On June 24 the Church of St. John the Baptist celebrated its patronal feast with a majestic liturgy at 5:15 p.m. In his homily Fr. Michael spoke of John the Baptizer, the last of the prophets, as one who sought to right the wrongs of his day...
It’s that time of year when those of us in the Roman Catholic tradition reacquaint ourselves with the taste of tuna fish, haul out the family recipe for macaroni and cheese or spread a couple of slices of bread with some good old-fashioned peanut-butter and jelly. Perhaps we have made yet another commitment to trim back our eating habits or to dig a bit more deeply into our pockets to offer aid to another. Some of us have probably shown up for Mass more often, if not daily. Prayer, fasting and almsgiving – why do we do these things? Why now? Why Lent?
Prayer, yes. But decidedly not a multiplication of words. Rather our prayer begins and ends with listening. We pray so as to listen through all of the raucous voices of our day seeking to hear the word that took flesh in Jesus of Nazareth. After a season of distorted, manipulative words, a time of deceitful speech, our prayer is meant to help us salvage the truthfulness of our shared speech. To cherish the divine gift that is our human capacity for communication. By divine grace, a people devoted to dwelling in the Word made flesh.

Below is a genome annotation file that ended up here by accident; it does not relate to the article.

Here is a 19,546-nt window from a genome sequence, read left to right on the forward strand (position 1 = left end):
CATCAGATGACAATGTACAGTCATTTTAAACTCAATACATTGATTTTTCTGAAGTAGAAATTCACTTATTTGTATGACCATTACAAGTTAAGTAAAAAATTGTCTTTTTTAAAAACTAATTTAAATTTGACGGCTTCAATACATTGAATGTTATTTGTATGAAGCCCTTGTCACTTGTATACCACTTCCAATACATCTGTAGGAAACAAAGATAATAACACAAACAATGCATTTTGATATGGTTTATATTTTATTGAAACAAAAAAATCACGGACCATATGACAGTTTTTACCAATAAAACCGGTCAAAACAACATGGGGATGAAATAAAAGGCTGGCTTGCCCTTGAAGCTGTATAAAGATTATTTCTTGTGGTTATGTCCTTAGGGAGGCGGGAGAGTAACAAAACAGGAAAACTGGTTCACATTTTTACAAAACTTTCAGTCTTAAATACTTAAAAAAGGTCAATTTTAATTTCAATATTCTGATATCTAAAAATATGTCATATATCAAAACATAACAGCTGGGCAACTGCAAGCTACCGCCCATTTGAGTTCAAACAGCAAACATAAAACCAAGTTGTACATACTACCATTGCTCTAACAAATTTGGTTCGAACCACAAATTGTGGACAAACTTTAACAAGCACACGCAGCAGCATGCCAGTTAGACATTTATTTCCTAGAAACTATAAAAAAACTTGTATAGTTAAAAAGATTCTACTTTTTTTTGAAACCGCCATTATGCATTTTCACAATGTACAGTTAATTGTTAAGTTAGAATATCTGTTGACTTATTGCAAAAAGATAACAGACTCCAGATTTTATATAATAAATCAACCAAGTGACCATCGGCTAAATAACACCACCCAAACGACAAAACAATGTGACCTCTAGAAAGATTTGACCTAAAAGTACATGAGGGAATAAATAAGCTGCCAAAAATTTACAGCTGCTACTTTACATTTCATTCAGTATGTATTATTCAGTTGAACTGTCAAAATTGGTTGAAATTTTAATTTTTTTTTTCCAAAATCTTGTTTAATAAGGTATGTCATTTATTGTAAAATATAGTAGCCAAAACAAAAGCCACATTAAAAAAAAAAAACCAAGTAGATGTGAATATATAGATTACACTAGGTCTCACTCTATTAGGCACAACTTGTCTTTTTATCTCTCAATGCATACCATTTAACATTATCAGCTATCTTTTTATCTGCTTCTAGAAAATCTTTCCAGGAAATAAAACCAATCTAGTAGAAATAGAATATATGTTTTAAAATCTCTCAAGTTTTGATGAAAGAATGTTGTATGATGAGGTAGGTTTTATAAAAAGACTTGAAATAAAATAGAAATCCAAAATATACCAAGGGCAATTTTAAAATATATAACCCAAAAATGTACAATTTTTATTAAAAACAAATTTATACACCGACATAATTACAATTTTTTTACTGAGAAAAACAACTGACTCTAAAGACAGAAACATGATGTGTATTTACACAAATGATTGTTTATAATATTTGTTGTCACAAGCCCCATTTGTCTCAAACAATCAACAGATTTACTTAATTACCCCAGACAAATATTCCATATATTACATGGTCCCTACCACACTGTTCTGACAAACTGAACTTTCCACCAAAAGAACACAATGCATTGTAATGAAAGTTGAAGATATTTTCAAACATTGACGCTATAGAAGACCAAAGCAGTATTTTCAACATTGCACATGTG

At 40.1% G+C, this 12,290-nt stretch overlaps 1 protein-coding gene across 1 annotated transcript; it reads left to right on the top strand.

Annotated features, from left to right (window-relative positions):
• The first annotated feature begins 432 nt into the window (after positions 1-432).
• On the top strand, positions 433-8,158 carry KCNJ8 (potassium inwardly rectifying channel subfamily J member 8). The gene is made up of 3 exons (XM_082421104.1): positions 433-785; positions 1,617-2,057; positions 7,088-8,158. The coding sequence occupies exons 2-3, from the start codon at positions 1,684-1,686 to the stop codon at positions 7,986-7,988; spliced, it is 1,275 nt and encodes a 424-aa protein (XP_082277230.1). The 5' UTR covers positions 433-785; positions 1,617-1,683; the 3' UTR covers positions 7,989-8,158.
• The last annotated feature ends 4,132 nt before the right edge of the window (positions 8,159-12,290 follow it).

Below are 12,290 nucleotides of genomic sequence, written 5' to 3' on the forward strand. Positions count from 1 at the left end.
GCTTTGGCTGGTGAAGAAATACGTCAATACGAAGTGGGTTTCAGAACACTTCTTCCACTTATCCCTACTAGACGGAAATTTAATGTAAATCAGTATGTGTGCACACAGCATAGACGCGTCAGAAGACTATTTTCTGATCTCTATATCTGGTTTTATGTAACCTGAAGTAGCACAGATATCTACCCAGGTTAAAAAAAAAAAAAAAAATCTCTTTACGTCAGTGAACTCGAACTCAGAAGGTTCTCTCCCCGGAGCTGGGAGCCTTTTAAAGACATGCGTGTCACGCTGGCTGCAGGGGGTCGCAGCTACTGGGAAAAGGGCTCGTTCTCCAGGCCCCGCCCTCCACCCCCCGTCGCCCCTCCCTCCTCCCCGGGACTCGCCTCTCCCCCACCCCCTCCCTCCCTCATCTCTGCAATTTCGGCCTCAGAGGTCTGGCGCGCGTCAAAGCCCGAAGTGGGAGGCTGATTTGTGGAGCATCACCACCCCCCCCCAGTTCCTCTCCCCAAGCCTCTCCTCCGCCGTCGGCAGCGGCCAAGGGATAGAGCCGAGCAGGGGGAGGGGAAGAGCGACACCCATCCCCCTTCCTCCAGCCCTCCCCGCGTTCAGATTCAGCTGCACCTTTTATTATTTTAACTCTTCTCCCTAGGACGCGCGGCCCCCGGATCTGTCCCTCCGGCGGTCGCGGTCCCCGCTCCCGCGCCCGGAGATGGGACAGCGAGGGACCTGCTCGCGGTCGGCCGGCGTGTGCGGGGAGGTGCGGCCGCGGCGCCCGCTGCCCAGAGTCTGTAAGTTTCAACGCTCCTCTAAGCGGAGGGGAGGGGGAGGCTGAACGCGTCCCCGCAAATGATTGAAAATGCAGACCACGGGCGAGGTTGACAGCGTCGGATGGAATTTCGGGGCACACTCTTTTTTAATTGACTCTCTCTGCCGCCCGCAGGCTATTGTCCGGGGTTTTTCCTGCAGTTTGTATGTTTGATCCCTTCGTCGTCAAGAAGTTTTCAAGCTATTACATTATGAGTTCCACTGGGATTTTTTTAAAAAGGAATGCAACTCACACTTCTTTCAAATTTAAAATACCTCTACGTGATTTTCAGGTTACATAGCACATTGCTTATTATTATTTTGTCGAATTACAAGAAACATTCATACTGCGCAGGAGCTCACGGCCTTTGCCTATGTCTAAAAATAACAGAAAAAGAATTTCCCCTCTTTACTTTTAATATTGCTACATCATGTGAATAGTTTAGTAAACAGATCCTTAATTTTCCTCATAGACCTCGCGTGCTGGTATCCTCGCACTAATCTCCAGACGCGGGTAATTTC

In over 50 years in the organ business, I have learned that few organs were as heavily used as those in Catholic churches during the mid-20th century. I recall working in Waterbury, Connecticut, in the mid 1970's, releathering the organ at just such a church, where there were often 100 masses a week, plus a very active funeral and wedding schedule. Fast-forward to 2010, when we were called to Holy Cross Roman Catholic Church on West 42nd Street in Manhattan.
We know that Joseph was a lowly carpenter, betrothed to Mary. He was a “just man,” ever ready to carry out God’s will as revealed to him in the Law and through four dreams. After a long and tiring journey from Nazareth to Bethlehem, he beheld the birth of the Messiah in a stable, since “there was no place for them” elsewhere. He witnessed the adoration of the shepherds and the Magi, who represented respectively the people of Israel and the pagan peoples.